The most common method of identifying the condition is a physical exam of the hips, which involves applying pressure while moving the hips. The healthcare provider listens for any clicks, clunks, or pops. Ultrasound of the hip is used in younger infants to confirm the problem. An X-ray of the hip joint may help diagnose the condition in older infants and children.
A hip that is truly dislocated in an infant should be detected at birth, but some cases are mild and symptoms may not develop until after birth, which is why multiple exams are recommended. Some mild cases are silent and cannot be found during a physical exam.
Numerous radiographic measurements have been used to assist in the evaluation of DDH (a typical radiographic evaluation is described in the image below). From an anteroposterior radiograph of the hips, a horizontal line (Hilgenreiner line) is drawn between the triradiate epiphyses. Next, lines are drawn perpendicular to the Hilgenreiner line through the superolateral edge of the acetabulum (Perkin line), dividing the hip into four quadrants. The proximal medial femur should be in the lower medial quadrant, or the ossific nucleus of the femoral head, if present (usually observed in patients aged 4 to 7 months), should be in the lower medial quadrant. The acetabular index is the angle between the Hilgenreiner line and a line drawn from the triradiate epiphysis to the lateral edge of the acetabulum. Typically, this angle decreases with age and should measure less than 20 degrees by the time the child is 2 years old. The Shenton line is a line drawn from the medial aspect of the femoral neck to the inferior border of the pubic rami. The line should create a smooth arc that is not disrupted. If disrupted, it indicates some degree of hip subluxation is present.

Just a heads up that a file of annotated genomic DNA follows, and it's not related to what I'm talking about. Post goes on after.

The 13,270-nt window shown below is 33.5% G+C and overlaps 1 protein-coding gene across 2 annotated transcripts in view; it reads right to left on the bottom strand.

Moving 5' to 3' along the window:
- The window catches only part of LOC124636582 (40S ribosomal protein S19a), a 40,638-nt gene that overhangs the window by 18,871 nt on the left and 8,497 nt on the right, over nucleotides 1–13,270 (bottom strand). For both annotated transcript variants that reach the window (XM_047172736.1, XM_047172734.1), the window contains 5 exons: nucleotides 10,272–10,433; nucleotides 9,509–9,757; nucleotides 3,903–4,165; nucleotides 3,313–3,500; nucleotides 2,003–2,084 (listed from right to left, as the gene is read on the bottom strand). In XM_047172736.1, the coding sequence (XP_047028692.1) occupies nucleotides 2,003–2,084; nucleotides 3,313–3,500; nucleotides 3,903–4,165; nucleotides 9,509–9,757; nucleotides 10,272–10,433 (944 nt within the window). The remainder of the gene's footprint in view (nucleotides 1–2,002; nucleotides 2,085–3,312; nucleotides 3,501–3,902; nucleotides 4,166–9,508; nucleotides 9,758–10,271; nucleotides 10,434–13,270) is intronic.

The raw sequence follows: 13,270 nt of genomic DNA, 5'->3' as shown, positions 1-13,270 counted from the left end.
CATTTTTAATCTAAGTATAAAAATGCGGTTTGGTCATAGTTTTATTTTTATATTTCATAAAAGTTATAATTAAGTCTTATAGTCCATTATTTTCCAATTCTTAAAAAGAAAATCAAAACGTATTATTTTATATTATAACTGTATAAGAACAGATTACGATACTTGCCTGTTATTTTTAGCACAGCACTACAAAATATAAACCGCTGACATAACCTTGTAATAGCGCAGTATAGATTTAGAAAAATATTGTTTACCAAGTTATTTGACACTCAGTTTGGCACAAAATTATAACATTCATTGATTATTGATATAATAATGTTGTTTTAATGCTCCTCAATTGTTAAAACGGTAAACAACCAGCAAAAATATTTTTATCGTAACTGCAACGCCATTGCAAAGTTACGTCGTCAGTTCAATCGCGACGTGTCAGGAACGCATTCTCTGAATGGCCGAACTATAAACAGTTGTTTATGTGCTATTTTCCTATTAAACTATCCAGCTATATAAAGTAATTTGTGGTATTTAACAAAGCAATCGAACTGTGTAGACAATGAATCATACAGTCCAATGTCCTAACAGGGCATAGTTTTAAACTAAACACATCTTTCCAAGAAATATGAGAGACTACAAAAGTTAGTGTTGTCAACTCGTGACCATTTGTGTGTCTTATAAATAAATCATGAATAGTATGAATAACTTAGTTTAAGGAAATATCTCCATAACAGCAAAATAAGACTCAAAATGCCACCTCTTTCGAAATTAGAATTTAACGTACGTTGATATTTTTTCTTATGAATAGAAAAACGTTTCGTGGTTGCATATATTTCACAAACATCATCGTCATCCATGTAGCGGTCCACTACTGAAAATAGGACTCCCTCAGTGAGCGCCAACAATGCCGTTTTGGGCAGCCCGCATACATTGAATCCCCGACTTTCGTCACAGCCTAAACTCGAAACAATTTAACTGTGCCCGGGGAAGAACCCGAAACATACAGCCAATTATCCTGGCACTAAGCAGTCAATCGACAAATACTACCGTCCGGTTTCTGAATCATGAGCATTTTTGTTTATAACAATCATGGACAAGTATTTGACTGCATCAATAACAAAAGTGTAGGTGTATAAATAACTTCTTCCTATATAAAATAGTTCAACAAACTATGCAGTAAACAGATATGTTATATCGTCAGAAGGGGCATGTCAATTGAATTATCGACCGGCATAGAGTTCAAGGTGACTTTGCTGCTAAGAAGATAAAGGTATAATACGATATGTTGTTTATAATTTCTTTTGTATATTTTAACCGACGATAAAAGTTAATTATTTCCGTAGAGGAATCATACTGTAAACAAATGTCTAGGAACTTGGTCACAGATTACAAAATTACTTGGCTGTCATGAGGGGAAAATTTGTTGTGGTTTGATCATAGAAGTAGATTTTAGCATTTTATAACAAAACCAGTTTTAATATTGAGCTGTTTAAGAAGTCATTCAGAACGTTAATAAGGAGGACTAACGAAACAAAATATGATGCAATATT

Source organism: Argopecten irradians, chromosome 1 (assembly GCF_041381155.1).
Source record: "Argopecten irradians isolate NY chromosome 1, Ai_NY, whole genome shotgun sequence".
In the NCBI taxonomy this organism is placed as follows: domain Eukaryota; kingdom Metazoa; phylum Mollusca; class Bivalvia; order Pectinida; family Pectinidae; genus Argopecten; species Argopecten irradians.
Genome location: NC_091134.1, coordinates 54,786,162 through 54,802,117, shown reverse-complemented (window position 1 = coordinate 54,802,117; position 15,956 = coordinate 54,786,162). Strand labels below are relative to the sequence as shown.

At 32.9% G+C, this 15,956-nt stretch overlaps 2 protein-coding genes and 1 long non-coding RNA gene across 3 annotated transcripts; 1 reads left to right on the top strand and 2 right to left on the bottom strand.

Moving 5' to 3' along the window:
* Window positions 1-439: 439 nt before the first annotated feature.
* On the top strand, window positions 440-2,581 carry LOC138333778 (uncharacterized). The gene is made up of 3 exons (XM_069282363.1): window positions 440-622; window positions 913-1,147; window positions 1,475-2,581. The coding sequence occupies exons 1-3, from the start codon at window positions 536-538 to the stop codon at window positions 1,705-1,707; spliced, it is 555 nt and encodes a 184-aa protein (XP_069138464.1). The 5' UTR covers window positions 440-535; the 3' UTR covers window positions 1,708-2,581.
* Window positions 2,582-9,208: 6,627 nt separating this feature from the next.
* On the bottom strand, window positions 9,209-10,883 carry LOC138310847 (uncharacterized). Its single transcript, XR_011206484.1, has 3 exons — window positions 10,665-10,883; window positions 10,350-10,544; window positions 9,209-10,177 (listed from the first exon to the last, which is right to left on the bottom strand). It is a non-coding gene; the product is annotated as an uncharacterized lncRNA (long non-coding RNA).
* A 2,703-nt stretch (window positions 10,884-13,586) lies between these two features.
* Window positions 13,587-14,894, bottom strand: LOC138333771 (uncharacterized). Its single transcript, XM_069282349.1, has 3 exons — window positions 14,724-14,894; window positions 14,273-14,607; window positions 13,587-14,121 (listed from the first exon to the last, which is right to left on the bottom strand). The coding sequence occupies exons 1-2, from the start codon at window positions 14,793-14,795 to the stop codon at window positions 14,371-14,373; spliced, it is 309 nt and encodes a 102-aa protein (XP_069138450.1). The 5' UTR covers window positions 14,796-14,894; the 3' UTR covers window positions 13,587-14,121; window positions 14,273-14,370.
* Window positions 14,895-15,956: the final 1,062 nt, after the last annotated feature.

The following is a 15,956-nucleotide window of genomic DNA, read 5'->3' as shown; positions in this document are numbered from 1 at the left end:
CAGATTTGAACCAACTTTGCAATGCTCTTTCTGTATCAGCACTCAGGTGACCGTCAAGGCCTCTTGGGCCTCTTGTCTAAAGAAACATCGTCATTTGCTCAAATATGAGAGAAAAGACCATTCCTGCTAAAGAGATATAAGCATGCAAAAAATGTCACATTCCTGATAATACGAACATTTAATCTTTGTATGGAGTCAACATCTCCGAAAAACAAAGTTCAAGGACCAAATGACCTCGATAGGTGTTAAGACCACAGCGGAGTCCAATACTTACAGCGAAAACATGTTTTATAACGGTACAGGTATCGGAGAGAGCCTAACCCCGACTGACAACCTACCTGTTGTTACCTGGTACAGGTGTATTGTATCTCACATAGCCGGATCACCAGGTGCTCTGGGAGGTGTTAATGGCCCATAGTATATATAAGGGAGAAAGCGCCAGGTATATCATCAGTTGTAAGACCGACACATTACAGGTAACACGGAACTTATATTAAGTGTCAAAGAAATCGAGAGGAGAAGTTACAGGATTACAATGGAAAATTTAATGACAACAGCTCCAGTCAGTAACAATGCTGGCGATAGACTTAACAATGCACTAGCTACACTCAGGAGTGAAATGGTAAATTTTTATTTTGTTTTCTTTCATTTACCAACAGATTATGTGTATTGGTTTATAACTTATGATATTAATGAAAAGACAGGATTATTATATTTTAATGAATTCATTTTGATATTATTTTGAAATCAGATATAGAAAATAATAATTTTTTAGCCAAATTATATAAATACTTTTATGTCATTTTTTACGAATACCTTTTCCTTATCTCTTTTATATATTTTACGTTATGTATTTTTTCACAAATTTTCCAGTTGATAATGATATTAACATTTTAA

Salter innominate osteotomy (SIO) has been widely used for the treatment of DDH in patients under 10 years old, so as to change the direction in which the dysplastic acetabulum develops. When the problem is found during the first six months of life, a device or harness is used to keep the legs apart and turned outward (frog-leg position). This device will usually hold the hip joint in place while the child grows. This harness works for most infants when it is started before age 6 months, but it is less likely to work for older children. Children who do not improve, or who are diagnosed after 6 months often need surgery. After surgery, a cast will be placed on the child's leg for a period of time.
Relative contraindications to surgery include older age (more than 8 years old for a unilateral hip dislocation or more than 4 to 6 years old for bilateral hip dislocation, especially if a false acetabulum is not present). Other contraindications to surgery include a neuromuscular disorder, such as a high myelomeningocele or spinal cord injury, or cerebral palsy in a patient who has had a hip dislocation for longer than one year.
If hip dysplasia is found in the first few months of life, it can almost always be treated successfully with a positioning device (bracing). In a few cases, surgery is needed to put the hip back in joint. Hip dysplasia that is found after early infancy may lead to a worse outcome and may need more complex surgery to fix the problem.
Avascular necrosis.Bracing devices may cause skin irritation. Differences in the lengths of the legs may persist despite appropriate treatment. Untreated, hip dysplasia will lead to arthritis and deterioration of the hip, which can be severely debilitating.
Sushila Ladumor, MD, FRCR, Consultant Radiologist with Multi-modality Imaging experience, working in Medical Imaging Department, King Abdulaziz Medical City, Riyadh, Saudi Arabia.
Barlow TG. Early diagnosis and treatment of congenital dislocation of the hip. J Bone Joint Surg Br. 1962;44-B:292-301